Loan servicers are responsible for informing borrowers about their options, but the CFPB has alleged previously that they do a poor job of it.
A Government Accountability Office report in 2015 found that while 51% of borrowers were eligible for a repayment program that could lower their payments, only about 15% were enrolled in it. The CFPB complaint database is littered with allegations that servicers make enrollment unnecessarily hard. And earlier this year, the CFPB and the state of Illinois both sued Navient — the nation’s largest servicer — and alleged the firm systematically failed to inform borrowers of their options. (Navient denied the allegation.)
Tuesday’s report focuses on a more narrow group — those who had stopped paying their student loans but had recently restarted payments and “rehabilitated” them. The group, which consists of about 600,000 borrowers, is considered the riskiest of the 43 million Americans who owe student loans.
Their plight shows the system is broken, said CFPB Student Loan Ombudsman Seth Frotman.
“For far too many student loan borrowers, the dream of a fresh start turns into a nightmare of default and deeper debt,” Frotman said. “When student loan companies know that nearly half of their highest-risk customers will quickly fail, it’s time to fix the broken system that makes this possible.”
The Student Loan Servicing Association, a trade group that represents servicers, didn’t immediately respond to requests for comment.
Roughly one in three student loan borrowers are late to some degree on their monthly payments. The Department of Education estimates that more than 8 million federal student loan borrowers have gone at least 12 months without making a required monthly payment and have fallen into default.
At-risk borrowers should know there are multiple programs designed to help them avoid default — income-contingent repayment, income-based repayment, and “pay as you earn” are all designed to keep payments at between 10% and 20% of income. Some offer payments as low as $5 per month, depending on income.
Thousands of consumers were left holding the bag — and out about $150 – when all-in-one cardmaker Plastc announced recently it was never shipping a product.
Is there any chance consumers can get their money back?
Yes. Even those who’ve already been told by their credit-card issuing banks that the charge is too old to dispute. Read on to learn about a little-known rule that gives credit and debit card customers up to 540 days to file a dispute in some situations. Even if you aren’t a Plastc victim, there’s a powerful consumer lesson to be learned here.
To refresh your memory, starting about four years ago, several firms announced products that promised to thin out Kramer-sized wallets everywhere — a single, digital credit card on which all other plastic cards could be loaded. New technology would let the makers of Plastc, Coin, and several others rewrite the magnetic stripe in real time, eliminating the need to carry around multiple credit cards. Optimistic buyers raced to preorder the gadgets. One by one, they were all disappointed, as so far, no all-in-one card has proved viable.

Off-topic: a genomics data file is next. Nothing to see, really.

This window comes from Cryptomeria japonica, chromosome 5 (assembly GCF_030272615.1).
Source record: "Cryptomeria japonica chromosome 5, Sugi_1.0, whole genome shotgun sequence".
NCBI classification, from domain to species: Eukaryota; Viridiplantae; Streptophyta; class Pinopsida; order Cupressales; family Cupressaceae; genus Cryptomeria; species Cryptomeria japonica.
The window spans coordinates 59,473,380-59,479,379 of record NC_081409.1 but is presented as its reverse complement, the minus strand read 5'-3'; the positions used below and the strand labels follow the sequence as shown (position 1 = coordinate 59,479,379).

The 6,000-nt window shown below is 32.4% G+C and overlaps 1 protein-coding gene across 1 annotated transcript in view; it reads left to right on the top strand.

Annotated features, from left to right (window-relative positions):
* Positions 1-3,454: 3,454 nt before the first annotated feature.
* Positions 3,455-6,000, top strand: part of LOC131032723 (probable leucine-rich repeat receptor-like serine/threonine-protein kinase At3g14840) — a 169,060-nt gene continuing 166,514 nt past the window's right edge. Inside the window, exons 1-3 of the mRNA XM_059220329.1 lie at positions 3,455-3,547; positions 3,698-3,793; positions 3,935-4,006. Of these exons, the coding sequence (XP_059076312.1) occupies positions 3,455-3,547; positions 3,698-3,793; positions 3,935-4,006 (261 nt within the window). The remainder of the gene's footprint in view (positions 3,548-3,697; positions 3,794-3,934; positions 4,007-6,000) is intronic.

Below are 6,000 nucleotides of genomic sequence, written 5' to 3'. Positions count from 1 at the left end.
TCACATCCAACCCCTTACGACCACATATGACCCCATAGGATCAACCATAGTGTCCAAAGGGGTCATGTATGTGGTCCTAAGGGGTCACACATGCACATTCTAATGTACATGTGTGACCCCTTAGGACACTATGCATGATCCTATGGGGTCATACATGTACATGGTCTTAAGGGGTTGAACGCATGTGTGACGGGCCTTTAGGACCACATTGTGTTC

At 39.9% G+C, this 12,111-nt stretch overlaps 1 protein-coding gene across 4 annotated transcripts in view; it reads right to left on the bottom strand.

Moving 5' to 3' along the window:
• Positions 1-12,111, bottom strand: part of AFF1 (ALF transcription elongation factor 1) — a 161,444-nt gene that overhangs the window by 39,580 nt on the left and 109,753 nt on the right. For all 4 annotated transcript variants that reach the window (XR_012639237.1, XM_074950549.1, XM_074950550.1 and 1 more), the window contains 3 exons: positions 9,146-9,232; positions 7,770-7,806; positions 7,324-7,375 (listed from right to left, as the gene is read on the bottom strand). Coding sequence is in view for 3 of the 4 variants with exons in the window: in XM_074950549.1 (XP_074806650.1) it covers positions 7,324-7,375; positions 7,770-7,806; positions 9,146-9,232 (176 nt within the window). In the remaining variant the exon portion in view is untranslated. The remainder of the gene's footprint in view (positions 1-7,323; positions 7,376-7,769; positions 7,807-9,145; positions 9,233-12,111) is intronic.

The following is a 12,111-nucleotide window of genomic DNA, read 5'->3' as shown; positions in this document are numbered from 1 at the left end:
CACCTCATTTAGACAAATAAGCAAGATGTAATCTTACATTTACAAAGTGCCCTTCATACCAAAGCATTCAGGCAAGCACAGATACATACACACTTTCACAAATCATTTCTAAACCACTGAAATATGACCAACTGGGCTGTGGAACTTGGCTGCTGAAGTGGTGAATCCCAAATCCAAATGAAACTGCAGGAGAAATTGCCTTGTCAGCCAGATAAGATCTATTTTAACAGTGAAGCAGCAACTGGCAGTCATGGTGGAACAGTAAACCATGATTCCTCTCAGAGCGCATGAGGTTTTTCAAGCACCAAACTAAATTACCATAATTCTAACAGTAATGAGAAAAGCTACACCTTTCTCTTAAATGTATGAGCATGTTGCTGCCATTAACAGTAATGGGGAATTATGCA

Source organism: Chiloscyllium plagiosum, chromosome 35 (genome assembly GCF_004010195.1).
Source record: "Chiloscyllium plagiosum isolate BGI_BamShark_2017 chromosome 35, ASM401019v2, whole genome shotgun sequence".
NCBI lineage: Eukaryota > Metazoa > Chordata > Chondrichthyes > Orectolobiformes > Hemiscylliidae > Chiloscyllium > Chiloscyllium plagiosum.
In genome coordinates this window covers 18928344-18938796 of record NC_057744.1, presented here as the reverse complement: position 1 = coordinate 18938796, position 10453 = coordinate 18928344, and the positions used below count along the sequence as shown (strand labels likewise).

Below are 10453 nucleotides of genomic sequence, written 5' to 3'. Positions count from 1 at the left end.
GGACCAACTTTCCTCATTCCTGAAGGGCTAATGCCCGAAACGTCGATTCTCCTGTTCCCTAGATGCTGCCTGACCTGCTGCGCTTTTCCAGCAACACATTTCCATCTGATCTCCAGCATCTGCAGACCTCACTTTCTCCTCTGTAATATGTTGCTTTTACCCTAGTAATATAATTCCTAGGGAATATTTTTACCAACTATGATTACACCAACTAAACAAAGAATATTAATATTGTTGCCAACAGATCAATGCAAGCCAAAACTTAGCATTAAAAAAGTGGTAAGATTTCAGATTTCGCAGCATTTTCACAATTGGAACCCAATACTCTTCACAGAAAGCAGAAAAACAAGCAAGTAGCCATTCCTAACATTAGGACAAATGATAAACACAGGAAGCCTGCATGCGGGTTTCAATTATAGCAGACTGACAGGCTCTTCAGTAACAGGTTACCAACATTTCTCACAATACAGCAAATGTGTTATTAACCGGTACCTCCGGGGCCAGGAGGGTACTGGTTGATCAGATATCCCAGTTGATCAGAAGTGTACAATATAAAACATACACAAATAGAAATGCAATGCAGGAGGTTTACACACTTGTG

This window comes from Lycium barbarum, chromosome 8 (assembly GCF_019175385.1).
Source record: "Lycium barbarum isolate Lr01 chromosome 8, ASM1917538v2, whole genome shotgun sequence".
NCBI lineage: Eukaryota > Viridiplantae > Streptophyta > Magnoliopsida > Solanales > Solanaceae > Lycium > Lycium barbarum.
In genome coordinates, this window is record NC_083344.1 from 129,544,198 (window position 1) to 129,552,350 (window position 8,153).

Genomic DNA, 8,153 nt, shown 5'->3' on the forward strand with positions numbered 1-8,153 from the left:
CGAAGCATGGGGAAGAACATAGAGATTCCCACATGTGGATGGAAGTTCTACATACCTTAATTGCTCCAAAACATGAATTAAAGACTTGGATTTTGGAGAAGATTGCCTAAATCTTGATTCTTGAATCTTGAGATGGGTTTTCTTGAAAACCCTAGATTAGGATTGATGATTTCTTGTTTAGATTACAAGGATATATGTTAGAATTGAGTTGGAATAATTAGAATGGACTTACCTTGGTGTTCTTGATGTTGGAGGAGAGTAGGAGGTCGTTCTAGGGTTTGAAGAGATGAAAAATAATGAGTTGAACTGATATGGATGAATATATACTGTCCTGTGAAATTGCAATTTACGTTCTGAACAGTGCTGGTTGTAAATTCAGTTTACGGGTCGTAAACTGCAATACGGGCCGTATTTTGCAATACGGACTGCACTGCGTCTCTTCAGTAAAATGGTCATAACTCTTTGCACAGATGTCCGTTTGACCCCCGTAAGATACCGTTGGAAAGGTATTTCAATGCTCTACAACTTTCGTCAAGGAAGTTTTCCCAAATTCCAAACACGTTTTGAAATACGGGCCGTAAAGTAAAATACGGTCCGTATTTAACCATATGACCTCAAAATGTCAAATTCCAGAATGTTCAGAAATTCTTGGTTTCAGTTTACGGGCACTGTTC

The makers of Plastc sure tried, however. At least, they said they did. Back in the fall, Plastc CEO Ryan Marquis took to Facebook to claim the firm had raised $9 million from 80,000 “backers,” and once again promised that success was around the corner. On April 21, Plastc gave up, announcing it was declaring bankruptcy. That left thousands of consumers wondering what would become of their preorders.
For the earliest backers, like Andrew Goodman, there’s probably very little hope.
“I’ve been a backer since April 2015 and certainly have no delusions of getting my money back,” said Goodman, who lives in West Chester, Penn. “I was given a flat ‘no’ from both Amex customer service and the third party they refer you to for complaints on purchases older than 12 months.”
But others, who gave Plastc their money a year or so ago, shouldn’t give up hope, even if they are initially rejected by their bank. A little-known rule governing most credit card transactions — so little known that even many in the banking industry don’t know it — means many consumers are eligible to dispute their transactions up to 540 days after they were initially posted.
Reddit threads and Facebook pages set up for disgruntled consumers are full of conflicting information, with some saying they’d managed to get a refund, while other say their card-issuing bank denied one, citing a 120-day time limit for disputes.
There is a 120-day time limit for disputes, but there is confusion over when that 120-day clock starts. The answer for Visa users, however, is quite clear on a document that sits on Visa’s website called “Visa Core Rules and Visa Product and Service Rules.” In a section titled “Chargeback Time Limit — Reason Code 30,” Visa tells participating banks and merchants that the clock doesn’t start until the purchased merchandise was supposed to be delivered — with a limit.
“If the merchandise or services were to be provided after the Transaction Processing Date, 120 calendar days from the last date that the Cardholder expected to receive the merchandise or services or the date that the Cardholder was first made aware that the merchandise or services would not be provided, not to exceed 540 calendar days from the Transaction Processing Date.”